It’s not really a ‘pageant’. That would be an exaggeration. It’s called a ‘Christmas Concert’ but it’s really a lot less than that as well. That’s if last year’s concert is anything to go by.
It’s the Christmas concert that Alfie’s school puts on but there’s so many students they can’t squeeze into the school’s hall so last year they held it out in the quadrangle with the students in the middle and the parents fighting for space around the perimeter. The only trouble was that once you had your rock star position, there was no guarantee your child would be anywhere near you. They could have been positioned around the quadrangle in any point of the compass so stealing a glimpse of them or managing a photo was like divine intervention.
So last year we didn’t see much of Alfie’s performance. And despite the fact it was just some basic actions to a mimed song, Celebrate Good Times, (nothing Christmasy about it), we would have liked a glimpse.
I think some letters of disappointment were forwarded to the principal. This year things seem to have taken a turn for the better. To start with, there are costumes. A few weeks ago Alfie came home with a zip lock bag containing a plain red t-shirt and a small square of green sequined fabric. There was a note attached asking the parent or guardian to use the small green square to put something Christmasy onto the T-shirt.
That filled me with dread.
Because I don’t have a single craft gene in my body and I don’t own a needle and thread let alone a sewing machine.
So I did what I thought everyone else would do and I took that little zip lock bag and its contents down to the Chinese people who altered that Size 2 dress for me and gave them 20 bucks and said I’d be back later in the week to pick it up.
I thought they did a great job. There’s not only a Christmas tree on the front (very Christmasy) but also a little green trim around the neck to heighten the look. I was pleased. Alfie took it to school the next day and when I picked him up I asked him if he had remembered to hand in his costume.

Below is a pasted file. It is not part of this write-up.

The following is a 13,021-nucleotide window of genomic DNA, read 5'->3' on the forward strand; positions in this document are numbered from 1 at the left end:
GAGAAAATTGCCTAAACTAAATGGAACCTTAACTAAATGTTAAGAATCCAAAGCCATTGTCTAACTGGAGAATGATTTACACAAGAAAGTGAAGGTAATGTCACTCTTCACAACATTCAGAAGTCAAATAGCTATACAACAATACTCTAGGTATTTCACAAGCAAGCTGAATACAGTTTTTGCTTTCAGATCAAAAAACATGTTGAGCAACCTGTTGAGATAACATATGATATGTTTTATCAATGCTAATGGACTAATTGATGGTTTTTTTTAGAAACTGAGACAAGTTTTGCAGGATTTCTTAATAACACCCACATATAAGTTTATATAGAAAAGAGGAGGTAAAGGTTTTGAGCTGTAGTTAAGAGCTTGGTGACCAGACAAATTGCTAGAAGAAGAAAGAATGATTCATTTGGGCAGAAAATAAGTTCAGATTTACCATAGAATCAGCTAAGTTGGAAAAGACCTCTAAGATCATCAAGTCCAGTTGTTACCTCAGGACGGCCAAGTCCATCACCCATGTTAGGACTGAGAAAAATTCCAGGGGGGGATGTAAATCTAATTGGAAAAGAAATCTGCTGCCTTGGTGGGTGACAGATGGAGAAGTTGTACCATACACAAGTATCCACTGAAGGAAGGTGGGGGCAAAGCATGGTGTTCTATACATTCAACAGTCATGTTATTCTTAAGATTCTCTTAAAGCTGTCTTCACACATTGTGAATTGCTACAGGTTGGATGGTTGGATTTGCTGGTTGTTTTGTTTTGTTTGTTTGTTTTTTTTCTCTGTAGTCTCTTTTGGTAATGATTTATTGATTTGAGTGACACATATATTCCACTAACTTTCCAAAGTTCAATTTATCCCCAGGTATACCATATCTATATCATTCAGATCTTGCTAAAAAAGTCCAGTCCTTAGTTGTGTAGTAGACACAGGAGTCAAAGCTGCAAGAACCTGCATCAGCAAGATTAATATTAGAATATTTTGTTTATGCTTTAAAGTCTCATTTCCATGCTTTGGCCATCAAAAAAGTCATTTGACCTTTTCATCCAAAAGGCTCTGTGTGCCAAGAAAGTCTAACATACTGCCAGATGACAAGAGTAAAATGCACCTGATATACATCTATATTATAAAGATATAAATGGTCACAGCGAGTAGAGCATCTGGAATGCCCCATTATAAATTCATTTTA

‘Yeah, I did, and the teacher showed it to everyone in the class’.
And I was proud as punch. ‘Oh, she must have loved it’.
‘She shows everyone’s t-shirts to the whole class when they’re handed in’.
‘Oh’, I said a little deflated, ‘But did everyone love it?’
I was shocked. ‘Not really? What do you mean?’
‘It’s just got a tree on it’.
‘Well there was only a small square of fabric. What else could you do with it?’
‘Other mothers had decorated their trees. They bought decorations like little bells and tinsel and glued things onto the tree. Mine’s just plain’.
Every year, in every class, there are those whose mothers just have to raise the bar and their children should be put in a class of their own where their mothers can compete for ‘mother of the year’.
The rest of us are just in survival mode.
If your child does have a lovely teacher (as Alfie does and I know she said nice things about his plain Christmas tree), these Christmas shortbread biscuits make a lovely gift. Normally these are served as little round biscuits but I couldn’t resist my Christmas cookie cutters. Shortbread is so delicious on its own that it doesn’t need added sweetness or decoration but I gave my trees and stars just a little touch of silver bling.
Again, this is something my mother would serve at her Christmas Drinks.
Mum’s Christmas Shortbread.
Degree of Difficulty: 2/5
Cost: Very minimal. If you don’t have all the ingredients in your pantry, it will only cost you a few dollars to purchase them.
Preheat oven to 140C (280F)
- 1/2 lb of flour (225g)
- 1/2 lb butter (225g)
- 2 ozs cornflour (57g)
- 4 ozs icing sugar (115g)
Work all ingredients together. Roll out and cut into fingers and bake in oven for around 15 minutes or until lightly golden.